KHABARI CROSSING, Kuwait – The last U.S. soldiers rolled out of Iraq across the border to neighboring Kuwait at daybreak Sunday, whooping, fist bumping and hugging each other in a burst of joy and relief. Their exit marked the end of a bitterly divisive war that raged for nearly nine years and left Iraq shattered, with troubling questions lingering over whether the Arab nation will remain a steadfast U.S. ally.
The mission cost nearly 4,500 American and well more than 100,000 Iraqi lives and $800 billion from the U.S. Treasury. The question of whether it was worth it all is yet unanswered.
Capt. Mark Askew, a 28-year-old from Tampa, Florida who was among the last soldiers to leave, said the answer to that question will depend on what type of country and government Iraq ends up with years from now, whether they are democratic, respect human rights and are considered an American ally.
“It depends on what Iraq does after we leave,” he said, speaking ahead of the exit. “I don’t expect them to turn into South Korea or Japan overnight.”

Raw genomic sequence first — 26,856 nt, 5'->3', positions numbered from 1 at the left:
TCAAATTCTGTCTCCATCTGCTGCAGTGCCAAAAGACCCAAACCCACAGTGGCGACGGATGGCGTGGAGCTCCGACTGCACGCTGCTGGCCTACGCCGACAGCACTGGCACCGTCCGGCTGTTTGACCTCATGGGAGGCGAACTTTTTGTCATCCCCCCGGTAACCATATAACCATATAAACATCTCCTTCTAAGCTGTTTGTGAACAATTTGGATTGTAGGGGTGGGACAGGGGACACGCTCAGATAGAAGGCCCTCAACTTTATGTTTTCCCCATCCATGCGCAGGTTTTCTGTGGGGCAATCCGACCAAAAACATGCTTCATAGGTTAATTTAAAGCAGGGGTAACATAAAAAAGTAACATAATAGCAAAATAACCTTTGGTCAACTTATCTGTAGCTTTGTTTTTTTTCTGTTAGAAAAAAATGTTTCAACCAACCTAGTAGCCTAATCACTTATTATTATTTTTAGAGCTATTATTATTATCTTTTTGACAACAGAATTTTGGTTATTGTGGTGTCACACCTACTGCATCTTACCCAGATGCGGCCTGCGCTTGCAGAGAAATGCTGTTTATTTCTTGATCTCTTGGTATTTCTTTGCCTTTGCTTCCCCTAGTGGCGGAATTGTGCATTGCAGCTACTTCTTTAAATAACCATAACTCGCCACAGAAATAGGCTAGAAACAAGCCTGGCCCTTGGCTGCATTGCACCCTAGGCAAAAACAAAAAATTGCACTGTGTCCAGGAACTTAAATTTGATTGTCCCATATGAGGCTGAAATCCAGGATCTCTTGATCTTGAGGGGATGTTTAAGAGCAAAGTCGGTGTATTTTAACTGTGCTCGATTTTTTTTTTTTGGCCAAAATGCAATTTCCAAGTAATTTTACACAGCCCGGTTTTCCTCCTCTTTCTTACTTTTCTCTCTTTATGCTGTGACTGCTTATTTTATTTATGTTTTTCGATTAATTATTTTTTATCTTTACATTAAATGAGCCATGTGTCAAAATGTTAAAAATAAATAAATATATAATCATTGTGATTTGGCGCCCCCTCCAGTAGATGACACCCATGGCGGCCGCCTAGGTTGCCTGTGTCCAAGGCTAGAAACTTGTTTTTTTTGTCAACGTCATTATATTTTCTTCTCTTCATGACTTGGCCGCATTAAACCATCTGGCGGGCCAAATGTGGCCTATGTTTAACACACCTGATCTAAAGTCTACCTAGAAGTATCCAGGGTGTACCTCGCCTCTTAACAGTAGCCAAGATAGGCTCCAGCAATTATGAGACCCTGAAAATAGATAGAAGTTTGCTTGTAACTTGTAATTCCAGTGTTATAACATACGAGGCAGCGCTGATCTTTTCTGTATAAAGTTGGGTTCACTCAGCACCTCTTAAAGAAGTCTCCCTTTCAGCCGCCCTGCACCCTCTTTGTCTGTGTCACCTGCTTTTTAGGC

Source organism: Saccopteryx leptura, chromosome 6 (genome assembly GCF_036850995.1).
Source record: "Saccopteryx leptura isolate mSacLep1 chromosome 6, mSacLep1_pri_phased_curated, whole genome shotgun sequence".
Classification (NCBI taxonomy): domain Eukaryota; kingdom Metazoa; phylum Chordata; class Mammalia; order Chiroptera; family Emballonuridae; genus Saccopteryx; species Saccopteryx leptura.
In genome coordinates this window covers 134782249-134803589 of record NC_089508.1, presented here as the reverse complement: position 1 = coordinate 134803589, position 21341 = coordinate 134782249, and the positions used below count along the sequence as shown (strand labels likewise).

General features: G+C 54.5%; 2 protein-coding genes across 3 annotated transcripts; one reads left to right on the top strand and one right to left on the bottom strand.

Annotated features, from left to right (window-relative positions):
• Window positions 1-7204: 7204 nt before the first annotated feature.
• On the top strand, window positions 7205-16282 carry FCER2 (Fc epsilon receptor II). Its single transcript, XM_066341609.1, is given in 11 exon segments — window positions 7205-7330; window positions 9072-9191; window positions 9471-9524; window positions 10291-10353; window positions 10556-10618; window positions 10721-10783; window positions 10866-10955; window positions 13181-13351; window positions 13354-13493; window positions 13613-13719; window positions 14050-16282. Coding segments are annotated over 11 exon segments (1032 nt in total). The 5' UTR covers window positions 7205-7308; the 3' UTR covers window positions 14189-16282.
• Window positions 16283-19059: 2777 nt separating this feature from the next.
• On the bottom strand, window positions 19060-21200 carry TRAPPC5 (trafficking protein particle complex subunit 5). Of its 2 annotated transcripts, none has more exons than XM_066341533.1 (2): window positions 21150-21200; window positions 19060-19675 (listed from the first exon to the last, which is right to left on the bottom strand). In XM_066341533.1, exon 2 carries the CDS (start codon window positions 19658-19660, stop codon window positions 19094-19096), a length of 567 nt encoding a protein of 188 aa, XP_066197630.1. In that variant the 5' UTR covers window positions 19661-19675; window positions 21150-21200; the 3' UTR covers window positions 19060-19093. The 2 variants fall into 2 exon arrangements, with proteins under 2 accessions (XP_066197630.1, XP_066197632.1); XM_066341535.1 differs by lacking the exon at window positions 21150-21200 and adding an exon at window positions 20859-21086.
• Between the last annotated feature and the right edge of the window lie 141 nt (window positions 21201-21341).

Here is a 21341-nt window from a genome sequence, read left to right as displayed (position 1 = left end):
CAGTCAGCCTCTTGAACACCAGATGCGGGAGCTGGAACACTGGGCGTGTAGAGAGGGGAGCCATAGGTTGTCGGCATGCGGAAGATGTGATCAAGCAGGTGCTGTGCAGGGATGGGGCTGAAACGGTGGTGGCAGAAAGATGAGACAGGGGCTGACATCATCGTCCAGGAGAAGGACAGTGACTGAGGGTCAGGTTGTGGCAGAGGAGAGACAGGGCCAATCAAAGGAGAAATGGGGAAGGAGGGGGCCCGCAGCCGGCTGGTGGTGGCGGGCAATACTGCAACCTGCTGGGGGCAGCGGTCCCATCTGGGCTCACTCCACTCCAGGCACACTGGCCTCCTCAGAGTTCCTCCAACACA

The war that began in a blaze of aerial bombardment meant to shock and awe the dictator Saddam Hussein and his loyalists ended quietly and with minimal fanfare.
U.S. officials acknowledged the cost in blood and dollars was high, but tried to paint a picture of victory — for both the troops and the Iraqi people now free from tyranny and on a path for democracy. But gnawing questions remain: Will Iraqis be able to forge their new government amid the still stubborn sectarian clashes. And will Iraq be able to defend itself and remain independent in a region fraught with turmoil and still steeped in insurgent threats.